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Leaders in Intellectual Property and Open Content from All Corners of the Globe Participating in Inaugural International Creative Commons Conference

About CC

Cambridge, Massachusetts, USA—June 24, 2005

Creative Commons, a nonprofit organization that provides flexible
copyright licenses for authors and artists, is holding a conference
at Harvard Law School over the coming weekend of June 25 and 26,
2005, for all of its international collaboration partners, who are
responsible for the legal ‘porting’ of the Creative Commons
licenses and building community around the licenses.

Representatives from 37 countries in Africa, the Americas, Asia,
Australia, Europe, and the Middle East will be coming together to
discuss a wide range of topics, including the experience of the
Creative Commons’ collaboration partners in ‘porting’ the Creative
Commons licenses in their local jurisdiction and their experience
in terms of the local adoption of the Creative Commons licenses. In
addition, the conference will serve as a forum to discuss global
issues faced by Creative Commons and its collaboration partners
including moral rights and collecting societies.

Creative Commons began its internationalization project in 2003. To
date, Creative Commons licenses are available in 20 different
jurisdictions with another 11 jurisdictions actively in the process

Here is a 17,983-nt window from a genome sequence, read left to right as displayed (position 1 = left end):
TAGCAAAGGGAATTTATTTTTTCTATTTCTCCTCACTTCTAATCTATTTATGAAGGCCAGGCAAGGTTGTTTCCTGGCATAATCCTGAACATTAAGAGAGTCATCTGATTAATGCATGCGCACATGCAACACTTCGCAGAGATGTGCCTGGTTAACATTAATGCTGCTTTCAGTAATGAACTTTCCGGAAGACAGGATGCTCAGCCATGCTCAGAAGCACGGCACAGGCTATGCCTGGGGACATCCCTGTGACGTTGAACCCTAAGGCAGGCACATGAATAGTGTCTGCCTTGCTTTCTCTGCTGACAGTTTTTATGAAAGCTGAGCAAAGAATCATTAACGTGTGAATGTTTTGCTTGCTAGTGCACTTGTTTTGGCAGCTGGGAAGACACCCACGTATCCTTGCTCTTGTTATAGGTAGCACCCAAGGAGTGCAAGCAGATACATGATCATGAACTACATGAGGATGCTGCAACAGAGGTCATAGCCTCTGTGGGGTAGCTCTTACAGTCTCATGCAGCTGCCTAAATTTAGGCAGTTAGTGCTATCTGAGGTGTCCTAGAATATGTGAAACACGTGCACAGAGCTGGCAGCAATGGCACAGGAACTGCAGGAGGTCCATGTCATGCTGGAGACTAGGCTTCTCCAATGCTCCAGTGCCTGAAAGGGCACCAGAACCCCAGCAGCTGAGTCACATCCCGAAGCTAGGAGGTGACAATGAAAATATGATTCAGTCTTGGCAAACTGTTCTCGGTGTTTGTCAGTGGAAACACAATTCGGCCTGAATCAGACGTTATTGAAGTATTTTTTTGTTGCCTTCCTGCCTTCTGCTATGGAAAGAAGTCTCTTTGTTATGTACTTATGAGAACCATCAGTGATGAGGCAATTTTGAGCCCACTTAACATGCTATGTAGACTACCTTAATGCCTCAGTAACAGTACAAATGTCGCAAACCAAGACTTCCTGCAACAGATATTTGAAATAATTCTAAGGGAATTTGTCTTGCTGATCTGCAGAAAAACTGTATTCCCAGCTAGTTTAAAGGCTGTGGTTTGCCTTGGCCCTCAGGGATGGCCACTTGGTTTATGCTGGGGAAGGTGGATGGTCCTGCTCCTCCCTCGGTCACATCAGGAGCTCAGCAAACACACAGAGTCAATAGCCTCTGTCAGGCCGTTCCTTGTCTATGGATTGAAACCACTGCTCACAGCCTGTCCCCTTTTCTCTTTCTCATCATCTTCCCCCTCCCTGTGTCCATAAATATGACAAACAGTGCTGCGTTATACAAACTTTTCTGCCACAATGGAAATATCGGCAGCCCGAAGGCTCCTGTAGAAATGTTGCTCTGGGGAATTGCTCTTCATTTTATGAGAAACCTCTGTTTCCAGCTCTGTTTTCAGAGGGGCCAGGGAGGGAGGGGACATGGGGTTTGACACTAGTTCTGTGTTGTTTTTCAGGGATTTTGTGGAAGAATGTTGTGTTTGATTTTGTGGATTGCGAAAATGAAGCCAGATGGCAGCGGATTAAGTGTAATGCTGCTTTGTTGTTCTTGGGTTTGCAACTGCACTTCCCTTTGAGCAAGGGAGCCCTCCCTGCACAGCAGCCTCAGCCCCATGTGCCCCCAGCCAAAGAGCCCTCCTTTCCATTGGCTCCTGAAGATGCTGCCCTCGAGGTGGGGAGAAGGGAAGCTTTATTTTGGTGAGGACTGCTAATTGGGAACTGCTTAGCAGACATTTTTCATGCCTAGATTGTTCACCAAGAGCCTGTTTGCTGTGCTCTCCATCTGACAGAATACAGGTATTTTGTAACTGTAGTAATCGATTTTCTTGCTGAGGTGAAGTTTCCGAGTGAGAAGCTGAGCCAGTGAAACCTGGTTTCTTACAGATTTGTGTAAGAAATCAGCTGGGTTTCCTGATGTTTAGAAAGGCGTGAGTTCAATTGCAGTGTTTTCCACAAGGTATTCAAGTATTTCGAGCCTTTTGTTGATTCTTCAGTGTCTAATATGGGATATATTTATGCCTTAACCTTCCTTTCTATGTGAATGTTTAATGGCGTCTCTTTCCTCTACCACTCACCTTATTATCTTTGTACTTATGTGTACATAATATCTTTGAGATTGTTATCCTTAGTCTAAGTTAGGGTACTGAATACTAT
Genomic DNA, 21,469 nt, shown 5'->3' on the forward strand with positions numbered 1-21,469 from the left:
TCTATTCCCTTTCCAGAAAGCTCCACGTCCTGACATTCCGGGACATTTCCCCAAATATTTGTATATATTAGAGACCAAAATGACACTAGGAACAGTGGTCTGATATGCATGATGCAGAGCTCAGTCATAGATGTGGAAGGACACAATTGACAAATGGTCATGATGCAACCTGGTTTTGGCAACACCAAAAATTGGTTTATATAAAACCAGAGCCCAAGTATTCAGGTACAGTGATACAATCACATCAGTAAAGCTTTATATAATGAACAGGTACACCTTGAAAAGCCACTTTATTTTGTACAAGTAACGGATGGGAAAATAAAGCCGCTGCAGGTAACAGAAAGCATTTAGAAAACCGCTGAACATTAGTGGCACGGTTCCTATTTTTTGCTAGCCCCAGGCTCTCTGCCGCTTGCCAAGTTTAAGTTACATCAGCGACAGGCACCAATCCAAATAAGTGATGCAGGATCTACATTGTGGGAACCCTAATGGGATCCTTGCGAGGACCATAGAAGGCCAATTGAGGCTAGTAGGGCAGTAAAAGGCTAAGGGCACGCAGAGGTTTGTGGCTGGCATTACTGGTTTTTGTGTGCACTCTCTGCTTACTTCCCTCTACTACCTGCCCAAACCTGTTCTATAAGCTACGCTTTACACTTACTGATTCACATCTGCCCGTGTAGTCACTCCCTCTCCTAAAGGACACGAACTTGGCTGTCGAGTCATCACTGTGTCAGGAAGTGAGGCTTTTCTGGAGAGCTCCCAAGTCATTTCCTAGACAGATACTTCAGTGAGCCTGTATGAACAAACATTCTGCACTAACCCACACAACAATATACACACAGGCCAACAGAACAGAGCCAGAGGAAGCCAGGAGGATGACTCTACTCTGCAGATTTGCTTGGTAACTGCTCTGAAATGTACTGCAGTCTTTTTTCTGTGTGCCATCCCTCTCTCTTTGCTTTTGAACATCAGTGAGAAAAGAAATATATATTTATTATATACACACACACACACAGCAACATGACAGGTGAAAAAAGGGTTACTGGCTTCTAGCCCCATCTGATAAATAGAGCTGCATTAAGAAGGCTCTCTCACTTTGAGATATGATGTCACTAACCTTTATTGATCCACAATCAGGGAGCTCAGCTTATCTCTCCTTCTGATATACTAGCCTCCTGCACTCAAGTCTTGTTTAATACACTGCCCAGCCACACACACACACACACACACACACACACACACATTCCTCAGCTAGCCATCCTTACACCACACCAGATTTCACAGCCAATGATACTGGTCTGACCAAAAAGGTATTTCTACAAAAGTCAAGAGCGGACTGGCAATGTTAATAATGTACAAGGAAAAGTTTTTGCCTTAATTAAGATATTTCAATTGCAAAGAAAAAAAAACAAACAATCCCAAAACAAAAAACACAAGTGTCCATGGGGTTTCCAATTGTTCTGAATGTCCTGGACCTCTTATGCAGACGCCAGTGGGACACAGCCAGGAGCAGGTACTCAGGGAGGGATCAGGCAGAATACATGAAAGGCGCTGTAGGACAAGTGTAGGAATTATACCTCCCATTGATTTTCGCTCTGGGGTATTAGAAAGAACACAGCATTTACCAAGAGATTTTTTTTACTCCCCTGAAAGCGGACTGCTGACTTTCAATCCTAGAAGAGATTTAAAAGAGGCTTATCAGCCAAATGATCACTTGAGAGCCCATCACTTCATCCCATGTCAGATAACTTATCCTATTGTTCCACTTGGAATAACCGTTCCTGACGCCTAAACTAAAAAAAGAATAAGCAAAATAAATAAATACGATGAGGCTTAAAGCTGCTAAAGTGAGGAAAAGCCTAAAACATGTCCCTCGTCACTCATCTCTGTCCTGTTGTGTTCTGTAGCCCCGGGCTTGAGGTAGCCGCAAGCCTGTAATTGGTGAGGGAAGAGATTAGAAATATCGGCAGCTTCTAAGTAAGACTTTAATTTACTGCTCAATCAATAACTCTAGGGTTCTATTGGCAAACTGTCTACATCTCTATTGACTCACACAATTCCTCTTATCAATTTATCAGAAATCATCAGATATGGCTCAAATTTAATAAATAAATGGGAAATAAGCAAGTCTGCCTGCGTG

of ‘porting.’ Porting involves translating the licenses
linguistically as well as legally so that the licenses are
customized for the requirements of the specific jurisdiction. In
total, Creative Commons is in talks with representatives from 70
different jurisdictions.

Christiane Asschenfeldt, Executive Director of iCommons, Creative
Commons’ legal porting project, said: “After two years of online
collaboration it will be great for all of us to eventually meet in
person to discuss the issues facing Creative Commons and our
experiences in implementing the licenses.”

Executive Director of Creative Commons’ international community
building project, Paula Le Dieu said: “This event marks the start
of Creative Commons as a truly international organization as it
gathers together for the first time the incredible group of people
that have been responsible for the growth and success of Creative
Commons as a global phenomenon.“

About Creative Commons

A nonprofit corporation founded in 2001, Creative Commons promotes
the creative re-use of intellectual and artistic works—whether
owned or in the public domain—by empowering authors and audiences.
It is sustained by the generous support of the Center for the
Public Domain, the John D. and Catherine T. MacArthur Foundation,
the Omidyar Network Fund, and the Hewlett Foundation.

For general information, visit Creative Commons